Charlotte has 5th down (payment) PRO FOOTBALL Seat fee seen as investment

June 08, 1993|By Jon Morgan | Jon Morgan,Staff Writer

The stock market is looking risky. Treasury bills, certificates of deposit and money market funds are paying next to nothing. So how about investing in Charlotte football?

Under the plan announced last week, fans in North Carolina will be asked to pay one-time, non-refundable fees of $600 to $5,400 before they can buy season tickets for the city's proposed NFL team. The fee gets a fan a "permanent seat license" that will be used to defray the costs of the $160 million stadium.

Organizers of the plan, which will be tested in a trial sales drive this summer, hope it will prove they have the financial ability and fan enthusiasm to support an NFL team. Charlotte is competing with Baltimore, St. Louis, Memphis, Tenn., and Jacksonville, Fla., for two expansion teams the league will award in October.

Similar plans conducted elsewhere, such as the Dallas Cowboys' Texas Stadium, involved interest-bearing bonds. Under those plans, season-ticket holders first bought bonds, essentially lending the money to build the stadium.

The Charlotte plan, however, pays no interest. But backers say if everything goes as expected, the rights themselves might grow in value, in essence become an investment.

"They will react very much to supply and demand," said Max Muhleman, a consultant who helped devise the plan.

He notes that "charter rights" were given to people who bought season tickets to the Charlotte Hornets NBA team during its first season, 1988-89. No one has kept track of their value, but newspaper ads occasionally offer the rights for sale at as much as $5,000, he said.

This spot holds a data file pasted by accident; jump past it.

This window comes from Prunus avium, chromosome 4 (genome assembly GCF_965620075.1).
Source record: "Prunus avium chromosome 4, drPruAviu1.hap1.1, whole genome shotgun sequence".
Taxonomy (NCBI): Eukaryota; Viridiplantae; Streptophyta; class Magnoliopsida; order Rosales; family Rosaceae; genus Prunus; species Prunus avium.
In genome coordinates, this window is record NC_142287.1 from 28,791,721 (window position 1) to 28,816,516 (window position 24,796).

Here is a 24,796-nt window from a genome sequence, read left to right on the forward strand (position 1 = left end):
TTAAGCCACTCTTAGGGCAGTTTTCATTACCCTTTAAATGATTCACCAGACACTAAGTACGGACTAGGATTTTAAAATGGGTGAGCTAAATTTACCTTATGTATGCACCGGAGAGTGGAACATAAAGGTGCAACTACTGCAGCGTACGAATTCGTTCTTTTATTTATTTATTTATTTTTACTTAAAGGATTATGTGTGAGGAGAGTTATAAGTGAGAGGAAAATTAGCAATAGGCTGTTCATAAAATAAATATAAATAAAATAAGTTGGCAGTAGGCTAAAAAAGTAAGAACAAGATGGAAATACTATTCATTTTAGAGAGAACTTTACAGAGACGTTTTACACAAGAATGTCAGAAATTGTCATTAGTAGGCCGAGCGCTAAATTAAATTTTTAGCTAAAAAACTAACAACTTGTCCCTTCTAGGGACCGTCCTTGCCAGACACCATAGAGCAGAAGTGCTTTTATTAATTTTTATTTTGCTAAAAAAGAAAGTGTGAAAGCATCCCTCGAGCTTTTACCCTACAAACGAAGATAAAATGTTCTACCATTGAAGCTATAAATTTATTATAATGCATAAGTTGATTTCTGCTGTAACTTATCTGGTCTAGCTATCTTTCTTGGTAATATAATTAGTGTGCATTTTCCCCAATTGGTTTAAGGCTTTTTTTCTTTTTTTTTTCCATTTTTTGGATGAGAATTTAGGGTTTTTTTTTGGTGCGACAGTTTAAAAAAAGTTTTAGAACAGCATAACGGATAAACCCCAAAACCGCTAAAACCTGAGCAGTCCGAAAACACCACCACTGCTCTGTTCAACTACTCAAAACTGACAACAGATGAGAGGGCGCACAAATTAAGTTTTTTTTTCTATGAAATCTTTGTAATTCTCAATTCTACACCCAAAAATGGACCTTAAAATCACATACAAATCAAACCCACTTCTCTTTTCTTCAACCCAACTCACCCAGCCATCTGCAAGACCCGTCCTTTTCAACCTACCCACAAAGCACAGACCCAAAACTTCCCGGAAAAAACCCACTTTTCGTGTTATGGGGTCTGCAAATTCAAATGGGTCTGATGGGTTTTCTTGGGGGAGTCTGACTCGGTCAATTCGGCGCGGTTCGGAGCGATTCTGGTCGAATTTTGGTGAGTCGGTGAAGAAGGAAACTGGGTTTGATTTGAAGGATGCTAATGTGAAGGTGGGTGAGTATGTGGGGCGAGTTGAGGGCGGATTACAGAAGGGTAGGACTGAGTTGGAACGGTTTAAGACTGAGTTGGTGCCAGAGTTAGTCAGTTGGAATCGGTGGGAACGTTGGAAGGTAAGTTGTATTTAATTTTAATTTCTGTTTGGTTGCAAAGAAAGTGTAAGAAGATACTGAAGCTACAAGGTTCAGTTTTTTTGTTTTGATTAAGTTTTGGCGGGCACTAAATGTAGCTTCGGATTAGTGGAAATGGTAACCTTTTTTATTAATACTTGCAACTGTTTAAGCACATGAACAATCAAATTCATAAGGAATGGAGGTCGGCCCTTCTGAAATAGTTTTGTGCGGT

Clayton Smith, director of ticket operations for the Hornets, said the record paid for the rights is believed to be $97,500 for 10 of them -- or $9,750 each. The team, which sold out its 21,800-ticket allotment of season tickets, keeps a registry of rights holders and transfers of rights. Very few have traded hands, he said.

Season tickets for the Hornets, who made it to the conference semifinals this year, sell for $344 to $2,838 for 43 games. The first season went for $287 to $2,050.

There are also brokers who trade in the rights.

John Petersen, a public financing expert and president of the Government Finance Group in Alexandria, Va., warns, however, that the investment value is speculative.

For one thing, fans have no guarantee that ticket prices won't rise significantly after the first year, something that could depress the value of a seat right.

"Ultimately, if a fan has a right to purchase and finds the price too steep, they can sell the option. But if the price is too steep, it will reduce the value of the option. It could be the fan against the team," Petersen said.

Overall, he said, the plan is an innovative one that will be closely watched by other communities interested in building sports facilities.

"It's a fascinating concept," he said.

To work, fans will have to gobble up about 60,000 of the rights fees at an average cost of $2,500. That doesn't include the season ticket, which will push the cost of attending a first-year game to $1,460 for the cheapest seats and $6,000 for the most expensive.

Organizers have offered a few incentives to help the program along. Charter ticket buyers, for example, will have their names imprinted on bricks laid in a walkway around the stadium, dubbed the Walk of Fame. And ticket applications are being distributed at 2,000 banks, restaurants and other businesses in addition to being printed in the newspaper. A post office box has been set up to receive them.

A group of Carolina-based banks is offering to finance the fees. They are unsecured personal loans with interest rates similar to car loans and terms of up to 48 months, Muhleman said.

And some employers are offering to buy the rights for workers and recoup the money interest-free through payroll deduction.

Rick Jackson, general manager of WBT, a news-talk radio station in Charlotte, said the plan has dominated the station's sports talk show since it was announced Thursday.

"We spent a lot of time explaining how it works. People are rabid about being involved. There was some rumbling about the price, but I don't think there's any question they will sell out," Jackson said.

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